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CENTENARY TRIBUTE

Blazing new trails

A pioneer of Tamil cinema, K. Subramaniam, was one of the earliest to use the medium as a means for social change, remembers RANDOR GUY.

THE HINDU PHOTO LIBRARY

Subramaniam with Raj Kapoor, Nargis and Hollywood mogul Cecil B. De Mille.

A GREAT pioneer of Indian Cinema sadly neglected. A patriotic and socially conscious filmmaker who contributed immensely to the growth of cinema in South India. Such an outstanding personality was writer, director, producer and studio-owner K. Subramaniam. He was one of the earliest in South India to realise that cinema was a powerful medium to be used as a tool of social protest. He made progressive, content-oriented movies during the 1930s holding a mirror to society, driving it to take a good look at itself.

He made movies not only in Tamil but also in Telugu, Kannada and Malayalam, and the first Hindi film ever made in Madras, "Prem Sagar". At a time when technical facilities were primitive and finding money for making pictures a Herculean task, he fought many odds and worked hard to create an impressive body of work. Besides the three classics, "Balayogini", "Seva Sadanam", and "Thyaga Bhoomi", Subramaniam made other memorable movies — "Bhaktha Kuchela", "Bhaktha Chetha", "Vikata Yogi", "Vichitra Vanitha", "Manasamrakshnam", "Geetha Gandhi" and others.

Not many are aware that K. Subramaniam began his movie career as early as 1931. He was closely associated with another sadly neglected pioneer of Indian Cinema, Raja Sandow, who directed silent films in Madras. Working with him he learnt the ropes of movie- making in all its aspects and with his flair and talent for writing he wrote the story and screenplay for silent films like "Sathi Kausalya" (1931), and "Taranhar" ("Pride of Hindustan", 1931), both directed by Raja Sandow.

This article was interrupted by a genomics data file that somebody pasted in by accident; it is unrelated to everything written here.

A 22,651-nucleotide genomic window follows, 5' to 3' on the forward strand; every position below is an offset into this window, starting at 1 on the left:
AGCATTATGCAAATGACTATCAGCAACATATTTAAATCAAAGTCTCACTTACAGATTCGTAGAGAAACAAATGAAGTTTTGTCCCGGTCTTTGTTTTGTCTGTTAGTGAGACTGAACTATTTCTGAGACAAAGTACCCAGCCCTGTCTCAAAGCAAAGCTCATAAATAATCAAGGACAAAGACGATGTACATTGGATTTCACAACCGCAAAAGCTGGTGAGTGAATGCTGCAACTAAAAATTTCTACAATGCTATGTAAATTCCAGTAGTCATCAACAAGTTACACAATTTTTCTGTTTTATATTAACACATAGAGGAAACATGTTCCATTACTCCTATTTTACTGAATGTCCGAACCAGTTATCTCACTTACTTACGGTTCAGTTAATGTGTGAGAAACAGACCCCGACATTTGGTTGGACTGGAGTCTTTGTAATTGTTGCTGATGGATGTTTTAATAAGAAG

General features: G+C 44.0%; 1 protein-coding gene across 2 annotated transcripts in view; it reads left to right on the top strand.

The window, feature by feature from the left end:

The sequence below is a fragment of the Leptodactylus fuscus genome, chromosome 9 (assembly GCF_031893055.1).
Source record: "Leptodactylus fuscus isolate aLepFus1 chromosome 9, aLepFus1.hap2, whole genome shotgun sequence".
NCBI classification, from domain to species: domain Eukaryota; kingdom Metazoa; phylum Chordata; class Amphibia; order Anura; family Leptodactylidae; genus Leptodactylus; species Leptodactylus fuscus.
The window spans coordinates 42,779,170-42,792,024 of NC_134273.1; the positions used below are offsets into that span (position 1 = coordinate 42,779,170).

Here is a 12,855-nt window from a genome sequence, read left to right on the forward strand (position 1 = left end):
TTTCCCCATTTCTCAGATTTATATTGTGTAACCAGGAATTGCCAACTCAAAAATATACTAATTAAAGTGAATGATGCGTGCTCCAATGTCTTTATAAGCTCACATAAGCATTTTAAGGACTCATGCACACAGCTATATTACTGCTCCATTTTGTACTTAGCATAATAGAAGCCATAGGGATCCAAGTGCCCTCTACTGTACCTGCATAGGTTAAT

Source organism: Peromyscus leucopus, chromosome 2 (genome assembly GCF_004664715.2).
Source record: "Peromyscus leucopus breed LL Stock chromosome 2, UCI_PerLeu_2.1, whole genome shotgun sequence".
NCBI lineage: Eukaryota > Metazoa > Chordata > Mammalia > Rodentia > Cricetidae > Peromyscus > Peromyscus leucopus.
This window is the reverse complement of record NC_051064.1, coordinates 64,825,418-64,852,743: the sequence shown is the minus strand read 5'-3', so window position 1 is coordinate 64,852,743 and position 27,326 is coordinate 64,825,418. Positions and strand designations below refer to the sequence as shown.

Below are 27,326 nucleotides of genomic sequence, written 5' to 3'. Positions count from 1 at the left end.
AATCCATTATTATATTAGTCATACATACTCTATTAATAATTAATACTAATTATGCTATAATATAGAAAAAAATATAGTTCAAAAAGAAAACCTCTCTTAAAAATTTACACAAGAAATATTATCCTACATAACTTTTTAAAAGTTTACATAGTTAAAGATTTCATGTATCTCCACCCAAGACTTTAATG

Krishnaswamy Subramaniam was born on April 20, 1904 at Papanasam in Thanjavur District into an affluent family. His father Krishnaswamy Iyer was a successful lawyer. Subramaniam also studied law and became a lawyer. More interested in cinema than in practising law, Subramaniam, thanks to his wife's family's links with films, worked under Raja Sandow.

M. K. Thyagaraja Bhagavathar, the first superstar of South Indian Cinema and an excellent singer, was a top stage star in the late 1920s-early 1930s. In 1931, he wanted to enter cinema by filming one of his hits. The same idea occurred to AL. RM. Alagappa Chettiar and his friend SM. Letchumanan Chettiar. One night Subramaniam and the two Chettiars saw Bhagavathar's play "Pavalakodi" and decided to picturise it using the same troupe. Thus began the illustrious career of K. Subramaniam. "Pavalakodi" was produced in Madras at Meenakshi Cinetone with Bhagavathar as Arjuna, and the popular stage actress S.D. Subbulakshmi in the female lead. Soon she would marry Subramaniam as his second wife. After this movie she became a star in films and assisted her husband.

"Pavalakodi" had 50 songs, a fact announced with pride on the front page of the songbook, handbills and posters. The composer was Papanasam Sivan.

"Pavalakodi" was released in 1934 and enjoyed a nine-month run in many places. Subramaniam was now in demand and he made two films both in Calcutta. One was "Bhaktha Kuchela" and the other "Naveena Sarangadhara", both released in 1936. An innovative creative person Subramaniam came up with a novel idea in "Bhaktha Kuchela". S. D. Subbulakshmi played Susheela, the wife of Kuchela and mother of 27 children, and also the male role of Lord Krishna. A woman doing both female and male roles was a daring move in an Indian movie and proved successful.